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Discussion Starter #1
  1. In a literal sense . See photo . I noticed this yesterday , and measured the PSI ( I have a digital gauge that’s within 1/10 of a psi measure ) and since then until today it hasn’t lost any air whatsoever . I’m guessing the screw is not deep enough to have penetrated all the way through because even if it’s not a big gap there would still be probably enough air around the circumference that might escape . But so far absolutely nothing .. so what do you guys think should I leave well enough alone and not have the screw removed and the tire plugged , until if and when it starts leaking any air ? BA2434B1-3C59-4E6E-A3AD-884ADCDF2F94.jpeg u
 
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I would probably pull it out...Here is the bad news....Tire places won't plug a tire on the outer portion of the tire like that...It needed to be on left side of that groove. The screw is small enough I'm pretty sure it didn't puncture the tire...J
 

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I'd say it should come out. that way you can tell how much damage it caused and decide to risk not replacing it or bite the bullet and replace it.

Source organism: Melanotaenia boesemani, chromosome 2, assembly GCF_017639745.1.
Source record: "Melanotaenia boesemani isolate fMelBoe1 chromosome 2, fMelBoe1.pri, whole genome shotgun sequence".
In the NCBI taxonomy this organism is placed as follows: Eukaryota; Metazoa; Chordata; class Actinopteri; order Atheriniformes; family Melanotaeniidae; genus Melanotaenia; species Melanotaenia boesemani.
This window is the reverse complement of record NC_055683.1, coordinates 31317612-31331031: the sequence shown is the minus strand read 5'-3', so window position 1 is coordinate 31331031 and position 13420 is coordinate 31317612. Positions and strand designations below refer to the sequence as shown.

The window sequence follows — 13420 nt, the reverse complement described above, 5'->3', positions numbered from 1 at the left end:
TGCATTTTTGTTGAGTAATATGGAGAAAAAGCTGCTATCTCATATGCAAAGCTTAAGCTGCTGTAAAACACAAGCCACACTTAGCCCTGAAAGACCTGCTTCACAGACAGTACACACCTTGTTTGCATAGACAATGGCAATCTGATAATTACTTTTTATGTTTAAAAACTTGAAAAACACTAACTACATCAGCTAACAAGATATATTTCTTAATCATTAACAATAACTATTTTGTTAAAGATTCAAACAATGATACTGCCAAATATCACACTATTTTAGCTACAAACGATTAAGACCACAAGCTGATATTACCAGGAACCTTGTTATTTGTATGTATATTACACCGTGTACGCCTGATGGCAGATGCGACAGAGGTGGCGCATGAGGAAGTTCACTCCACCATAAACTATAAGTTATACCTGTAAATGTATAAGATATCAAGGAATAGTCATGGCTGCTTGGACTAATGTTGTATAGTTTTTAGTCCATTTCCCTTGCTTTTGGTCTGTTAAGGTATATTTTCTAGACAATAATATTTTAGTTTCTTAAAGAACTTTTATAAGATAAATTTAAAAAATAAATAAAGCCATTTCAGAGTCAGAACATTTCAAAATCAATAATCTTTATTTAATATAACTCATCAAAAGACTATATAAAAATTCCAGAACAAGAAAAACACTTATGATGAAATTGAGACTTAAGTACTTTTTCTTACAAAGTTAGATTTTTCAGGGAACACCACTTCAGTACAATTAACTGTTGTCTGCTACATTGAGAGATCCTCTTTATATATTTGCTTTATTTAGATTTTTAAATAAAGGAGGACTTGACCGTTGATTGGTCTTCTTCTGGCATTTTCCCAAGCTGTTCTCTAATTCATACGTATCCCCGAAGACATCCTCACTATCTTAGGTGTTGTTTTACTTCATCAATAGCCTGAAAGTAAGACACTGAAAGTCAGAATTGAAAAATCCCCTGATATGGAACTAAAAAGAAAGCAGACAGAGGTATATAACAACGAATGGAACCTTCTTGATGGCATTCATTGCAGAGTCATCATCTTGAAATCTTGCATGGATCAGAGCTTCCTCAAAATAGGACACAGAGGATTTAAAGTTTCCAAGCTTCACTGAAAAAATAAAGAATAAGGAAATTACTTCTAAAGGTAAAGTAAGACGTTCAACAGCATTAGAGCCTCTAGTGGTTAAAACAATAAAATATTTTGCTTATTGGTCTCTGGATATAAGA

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Discussion Starter #4
I have a car shop nearby that has plugged tire punctures I’ve had in the past which were much closer to the edge than this one, but I do know what you’re saying Jason, 90% of tire places won’t do that. However , this is easy enough for a DIY, I have a tire repair kit and I’ve done that a couple of times before, so not a big deal ..might fix it tomorrow. I put some soapy water around it and no sign of any bubbles so it’s likely it did not go far enough, but that looks like a sheetrock screw head and they’re usually long so I’m a bit surprised ..
 

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That's in there pretty good, when you remove it you might hear air coming out, but I've plugged in that location many times before...plug kit will work just fine.
 

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Discussion Starter #6